ST. LOUIS — Hundreds of mourners gathered Sunday to remember St. Louis police Officer Tamarris Bohannon as a family man and dedicated civil servant who was killed in the line of duty.
The funeral events started with a procession from Serenity Memorial Funeral Home to the St. Louis Cathedral Basilica, where a service was held.
Berenice Wilkerson, a lifelong St. Louisan, came to pay her respects outside the cathedral.
“It’s a horrible thing that happened,” she said. “He put his life on the line every day for us. This is the least I can do.”
Bohannon was shot Aug. 29 while responding to a shooting call in the Tower Grove South neighborhood, and died the next day. The suspect, Thomas Kinworthy Jr., 43, of Owensville, Missouri, has been charged with murder.
Bohannon served in the police department for nearly four years. He is a 2009 graduate of Oakville High School, where he met his future wife Alexis. They married in 2012 and have three young children, Tamara, Ayden and Tylor.
Bohannon’s nickname to those who knew him was “Bo.” St. Louis County police Officer Benjamin Cehic, who met Bohannon in the police academy, said he was devoted to his work and his colleagues. Cehic sat next to Bohannon in the front row in training, and helped him with the physical training requirements of the academy.
Bohannon hated running and struggled to complete longer runs, Cehic said. Half of the dropouts did so because of the physical training requirements, Cehic said, but not Bohannon.
“He lasted, that’s the thing.”
Cehic said Bohannon was “extremely charitable.” He helped Cehic move and gave him rides to the airport, despite the ever-present possibility that Bohannon’s car would break down.
“He was the most friendliest guy you could possibly know. He would never turn you away. He always had an ear to listen to you,” Cehic said.
On duty, he was compassionate. He never had an ego, Cehic said.
Bohannon fed the homeless instead of arresting them, Cehic said, refusing when an alderman wanted a group of homeless people arrested.
Off-duty, Bohannon liked to spend time with his wife and children. When he was out with his academy classmates, he would bring his wife along, Cehic said.
“He was just a great guy. There’s not enough that can be said about him,” Cehic said.
Bohannon graduated from the police academy in January 2017, the same year he and his wife bought a newly-renovated two-story home in south St. Louis, less than a mile from his parents.
The Stephen Siller Tunnel to Towers Foundation, named for a firefighter who died in the Sept. 11, 2011, attacks, announced that it would pay the mortgage on the family’s house.
One of Bohannon’s former training officers, Cedric Hendrix, said he started training Bohannon about a month after graduating from the academy.
“His head was clearly in the right place when he took the job,” Hendrix said. “He was already good at it and he was going to get better.”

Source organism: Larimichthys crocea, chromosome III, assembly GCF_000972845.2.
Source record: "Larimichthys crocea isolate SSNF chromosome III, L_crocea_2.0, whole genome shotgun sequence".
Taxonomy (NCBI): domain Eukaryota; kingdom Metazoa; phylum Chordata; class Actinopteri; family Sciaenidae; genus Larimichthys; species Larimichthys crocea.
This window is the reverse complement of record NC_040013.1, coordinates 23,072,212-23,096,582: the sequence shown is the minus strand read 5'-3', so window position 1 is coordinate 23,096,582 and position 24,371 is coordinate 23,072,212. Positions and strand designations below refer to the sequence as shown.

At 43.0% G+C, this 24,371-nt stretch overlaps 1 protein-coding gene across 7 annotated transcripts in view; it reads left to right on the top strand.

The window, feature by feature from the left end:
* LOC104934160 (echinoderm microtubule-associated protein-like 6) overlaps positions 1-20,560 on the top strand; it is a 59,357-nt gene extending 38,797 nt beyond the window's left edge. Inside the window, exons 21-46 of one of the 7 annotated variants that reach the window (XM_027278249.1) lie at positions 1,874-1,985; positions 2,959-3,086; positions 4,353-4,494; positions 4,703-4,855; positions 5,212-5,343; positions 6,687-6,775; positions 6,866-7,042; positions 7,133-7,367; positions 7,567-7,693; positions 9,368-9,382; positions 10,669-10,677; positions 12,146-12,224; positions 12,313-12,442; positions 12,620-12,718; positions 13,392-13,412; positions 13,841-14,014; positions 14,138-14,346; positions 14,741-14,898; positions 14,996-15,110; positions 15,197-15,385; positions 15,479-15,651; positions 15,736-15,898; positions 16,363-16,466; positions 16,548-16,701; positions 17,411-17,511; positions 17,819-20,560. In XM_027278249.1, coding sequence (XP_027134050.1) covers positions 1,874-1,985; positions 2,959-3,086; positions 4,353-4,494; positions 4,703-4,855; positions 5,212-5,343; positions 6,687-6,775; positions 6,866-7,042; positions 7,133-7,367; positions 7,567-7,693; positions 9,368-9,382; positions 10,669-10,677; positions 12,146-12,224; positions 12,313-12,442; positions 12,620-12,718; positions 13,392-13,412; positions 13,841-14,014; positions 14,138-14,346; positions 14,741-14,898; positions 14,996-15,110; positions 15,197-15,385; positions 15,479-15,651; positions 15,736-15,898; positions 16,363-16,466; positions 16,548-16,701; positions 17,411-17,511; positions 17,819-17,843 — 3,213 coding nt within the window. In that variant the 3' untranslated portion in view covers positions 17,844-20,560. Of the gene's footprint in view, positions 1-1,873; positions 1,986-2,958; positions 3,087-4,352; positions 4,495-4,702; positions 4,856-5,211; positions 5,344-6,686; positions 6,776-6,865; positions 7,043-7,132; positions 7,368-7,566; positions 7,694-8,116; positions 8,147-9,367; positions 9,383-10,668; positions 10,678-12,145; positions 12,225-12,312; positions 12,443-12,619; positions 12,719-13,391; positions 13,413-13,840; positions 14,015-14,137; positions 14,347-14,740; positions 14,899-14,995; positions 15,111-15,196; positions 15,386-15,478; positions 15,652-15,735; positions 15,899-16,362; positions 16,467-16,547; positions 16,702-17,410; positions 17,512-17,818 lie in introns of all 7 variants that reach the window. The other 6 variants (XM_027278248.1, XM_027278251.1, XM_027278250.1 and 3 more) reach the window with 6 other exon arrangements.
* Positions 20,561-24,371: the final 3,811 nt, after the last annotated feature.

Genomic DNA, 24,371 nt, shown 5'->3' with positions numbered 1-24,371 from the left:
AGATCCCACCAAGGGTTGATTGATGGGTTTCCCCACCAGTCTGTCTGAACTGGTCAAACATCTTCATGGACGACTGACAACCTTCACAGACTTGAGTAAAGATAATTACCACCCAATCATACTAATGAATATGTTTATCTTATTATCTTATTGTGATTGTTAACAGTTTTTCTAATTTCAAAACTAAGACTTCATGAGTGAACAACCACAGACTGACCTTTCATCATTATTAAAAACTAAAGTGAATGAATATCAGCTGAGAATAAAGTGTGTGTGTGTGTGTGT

Hendrix said, “You could tell he was out there to serve the community. He wanted to help. He wanted to do something that mattered.”
St. Louis Police Officers Association President Jay Schroeder said that Bohannon was a training officer at the time of his death, just three and one-half years after his own training.
Schroeder said Bohannon was universally liked and known as hardworking, saying there had been “just an outpouring (of emotion) at the hall the last few days.”
Community members who gathered along the procession and outside the cathedral said they were shaken by the officer’s sacrifice.
“Every time a shooting happens, it reminds me how dangerous a job (policing) is to do,” said Sharon Kinds-Booker, who lives not far from where Bohannon was shot. “I take for granted that they’re doing what they’re supposed to do. I never expect this to happen. I feel bad for his family — his children and his wife.”
Chief John Hayden spoke at the funeral about how Bohannon was a “strong family man” who also volunteered with schoolkids through Compass Educational Programs.
The fallen officer’s father, Alfred Bohannon, spoke last at the service. He said we need to “find solutions to heal this city.”
“I gave my son to the city,” he said. “That is hard. I have no doubt God is going to work it out.”
Alfred Bohannon addressed the officers in the cathedral, saying “he showed a better way for you. How to handle those citizens. How to be there for those citizens. I know it’s hard out there for you. You’re dealing with some knuckleheads. Remember your training. Watch each other’s backs ... your mission at the end of the day is to go home.”
Finally, Alfred Bohannon thanked the two officers who tried to save his son, saying, “You are my heroes because you gave us the opportunity to say a proper goodbye to my son.”